The Design and Commercialization of a Medical Ultrasound Phantom; The Impact of Listening to Music on Brain Function Throughout Child Development
Porco, Alexis, School of Engineering and Applied Science, University of Virginia
Barker, Shannon, EN-Biomed Engr Dept, University of Virginia
Baritaud, Catherine, EN-Engineering and Society, University of Virginia
Expectant mothers will often hear common beliefs or conceptions about pregnancy and how to raise their child, such as doubts of epidural safety and playing music throughout a child’s early years can make them smarter. Through the design and commercialization of a medical ultrasound phantom, the technical topic addresses the question of epidural safety by taking into account the need for regular calibration of ultrasound imaging systems, such as the Accuro. It is a small handheld ultrasound device, produced by Rivanna Medical LLC, that guides needle placement during epidurals but requires routine calibration in order to function accurately. The science, technology and society (STS) topic provides a framework through which to analyze how listening to music impacts the brain and psychological health in children throughout their early development. The coupled technical and STS topics address conceptions about motherhood, and they can help alleviate fears or concerns of the unknown in mothers.
The technical report outlines the design and commercialization of a medical ultrasound calibration phantom to target the need for systematic calibration of ultrasound equipment. Almost all calibration phantoms are devices used to ensure quality assurance and control requirements are met for each component of an ultrasound imaging system. Through the calibration of ultrasound systems like the Accuro, the device can properly function and serve as a means of alleviating fears in mothers receiving epidurals. The technical project was achieved by defining product requirements based on user and regulatory needs and designing the calibration phantom to meet those specifications. In addition, phantom manufacturing processes were defined through the assembly of a calibration prototype, followed by preliminary product validation testing to ensure all target requirements were met.
A phantom prototype was created, containing wire and contrast targets for imaging purposes, and non-statistical and statistical tests were performed for each previously outlined product requirement. The results of the validation tests showed that dimension and weight measurement requirements of the phantom were met, and the fabrication of the imaging depth and anechoic target also met target specifications. However, assembled wire target distances and a few brightness contrast targets were not consistent with the requirements, therefore; a different scattering material should be poured into the target channels in future prototypes.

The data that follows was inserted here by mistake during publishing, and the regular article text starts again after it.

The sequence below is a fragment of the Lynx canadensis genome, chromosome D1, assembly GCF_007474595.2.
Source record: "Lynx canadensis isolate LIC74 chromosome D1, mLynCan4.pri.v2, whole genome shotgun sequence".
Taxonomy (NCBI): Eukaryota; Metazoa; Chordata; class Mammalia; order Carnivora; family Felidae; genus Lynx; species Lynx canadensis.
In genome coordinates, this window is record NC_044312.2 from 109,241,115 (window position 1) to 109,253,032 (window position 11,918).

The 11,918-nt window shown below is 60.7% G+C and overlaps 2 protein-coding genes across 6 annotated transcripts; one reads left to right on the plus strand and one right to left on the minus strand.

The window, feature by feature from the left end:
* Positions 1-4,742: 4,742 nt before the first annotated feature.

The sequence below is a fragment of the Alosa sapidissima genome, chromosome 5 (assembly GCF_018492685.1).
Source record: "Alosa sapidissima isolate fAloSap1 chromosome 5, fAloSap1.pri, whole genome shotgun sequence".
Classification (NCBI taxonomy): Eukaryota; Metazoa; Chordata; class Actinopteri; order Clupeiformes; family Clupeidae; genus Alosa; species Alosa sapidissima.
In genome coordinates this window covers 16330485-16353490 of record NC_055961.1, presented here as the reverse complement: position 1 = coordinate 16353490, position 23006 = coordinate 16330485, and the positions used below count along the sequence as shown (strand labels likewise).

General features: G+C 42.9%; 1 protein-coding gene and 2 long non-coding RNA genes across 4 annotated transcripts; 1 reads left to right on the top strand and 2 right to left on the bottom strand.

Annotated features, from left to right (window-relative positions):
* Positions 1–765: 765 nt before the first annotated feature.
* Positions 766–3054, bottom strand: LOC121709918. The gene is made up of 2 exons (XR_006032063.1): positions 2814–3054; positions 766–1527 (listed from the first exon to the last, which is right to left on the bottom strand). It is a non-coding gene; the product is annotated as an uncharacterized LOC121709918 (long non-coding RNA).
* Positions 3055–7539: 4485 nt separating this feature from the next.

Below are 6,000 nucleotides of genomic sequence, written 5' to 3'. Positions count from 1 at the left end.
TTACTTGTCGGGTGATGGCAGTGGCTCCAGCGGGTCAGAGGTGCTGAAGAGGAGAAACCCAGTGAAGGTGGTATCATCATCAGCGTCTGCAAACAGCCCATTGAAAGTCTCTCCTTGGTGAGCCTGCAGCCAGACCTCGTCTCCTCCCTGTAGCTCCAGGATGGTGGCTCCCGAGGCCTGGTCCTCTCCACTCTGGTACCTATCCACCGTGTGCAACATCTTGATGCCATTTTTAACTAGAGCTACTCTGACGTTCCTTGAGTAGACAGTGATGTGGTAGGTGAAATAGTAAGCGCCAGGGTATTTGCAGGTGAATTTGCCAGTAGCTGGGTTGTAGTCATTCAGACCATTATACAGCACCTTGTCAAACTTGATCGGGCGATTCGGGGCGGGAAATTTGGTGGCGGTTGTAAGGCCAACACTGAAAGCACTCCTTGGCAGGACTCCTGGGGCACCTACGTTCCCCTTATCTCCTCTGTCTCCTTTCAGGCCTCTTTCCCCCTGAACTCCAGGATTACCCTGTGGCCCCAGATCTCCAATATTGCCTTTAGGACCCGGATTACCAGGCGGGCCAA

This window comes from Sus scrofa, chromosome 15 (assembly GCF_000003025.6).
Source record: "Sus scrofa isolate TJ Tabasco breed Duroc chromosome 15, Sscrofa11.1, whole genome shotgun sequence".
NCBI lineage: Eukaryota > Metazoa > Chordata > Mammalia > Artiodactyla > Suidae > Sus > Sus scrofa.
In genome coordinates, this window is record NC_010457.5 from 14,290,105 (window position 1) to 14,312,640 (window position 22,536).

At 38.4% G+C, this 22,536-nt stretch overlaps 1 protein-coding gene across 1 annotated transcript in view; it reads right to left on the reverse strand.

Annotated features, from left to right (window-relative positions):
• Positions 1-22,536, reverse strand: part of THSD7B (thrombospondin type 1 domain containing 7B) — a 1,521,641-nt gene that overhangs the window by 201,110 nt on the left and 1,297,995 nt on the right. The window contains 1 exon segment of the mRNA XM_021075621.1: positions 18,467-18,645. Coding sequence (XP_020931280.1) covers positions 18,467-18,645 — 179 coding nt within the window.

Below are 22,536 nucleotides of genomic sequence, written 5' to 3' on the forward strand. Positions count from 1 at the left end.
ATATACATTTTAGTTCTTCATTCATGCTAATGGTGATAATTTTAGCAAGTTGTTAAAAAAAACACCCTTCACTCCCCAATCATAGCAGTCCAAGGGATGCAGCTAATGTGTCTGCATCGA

Much of current literature regarding how music affects the brain in children presents conflicting viewpoints. Thus, the STS research sought to answer how listening to music impacts the child’s brain throughout their early development. A literature review was conducted of secondary sources, organized by age group of the research subjects: prenatal, newborn, infant, toddler and preschool. Additionally, the framework of technological determinism was used to prohibit the influence of additional variables when analyzing this topic.
The results of the analysis showed that there is too little research to draw a distinct conclusion for the prenatal group. The newborn group demonstrated studies in which music has general positive effects on neurological development, but more evidence is needed for identifying specific impacts. The research for the infant, toddler and preschool groups all showed that music has great specific benefits on brain function, such as increased focus, improved development in communication and social skills, improved memory and phonological awareness. Overall, the results concluded that music’s effects vary, dependent upon age.
Both the technical and STS topics sought to answer and validate two conceptions that are common to arise during motherhood. However, there is still a need for more research and resources to be allocated in these areas. The technical and STS projects can both serve as a way for mothers to become more informed in caring for their child.
BS (Bachelor of Science)
phantom, ultrasound calibration, music, child development
School of Engineering and Applied Science
Bachelor of Science in Biomedical Engineering
Technical Advisor: Shannon Barker
STS Advisor: Catherine Baritaud
Technical Team Members: Helen Anton, Jennifer Marchibroda, Nicole White
All rights reserved (no additional license for public reuse)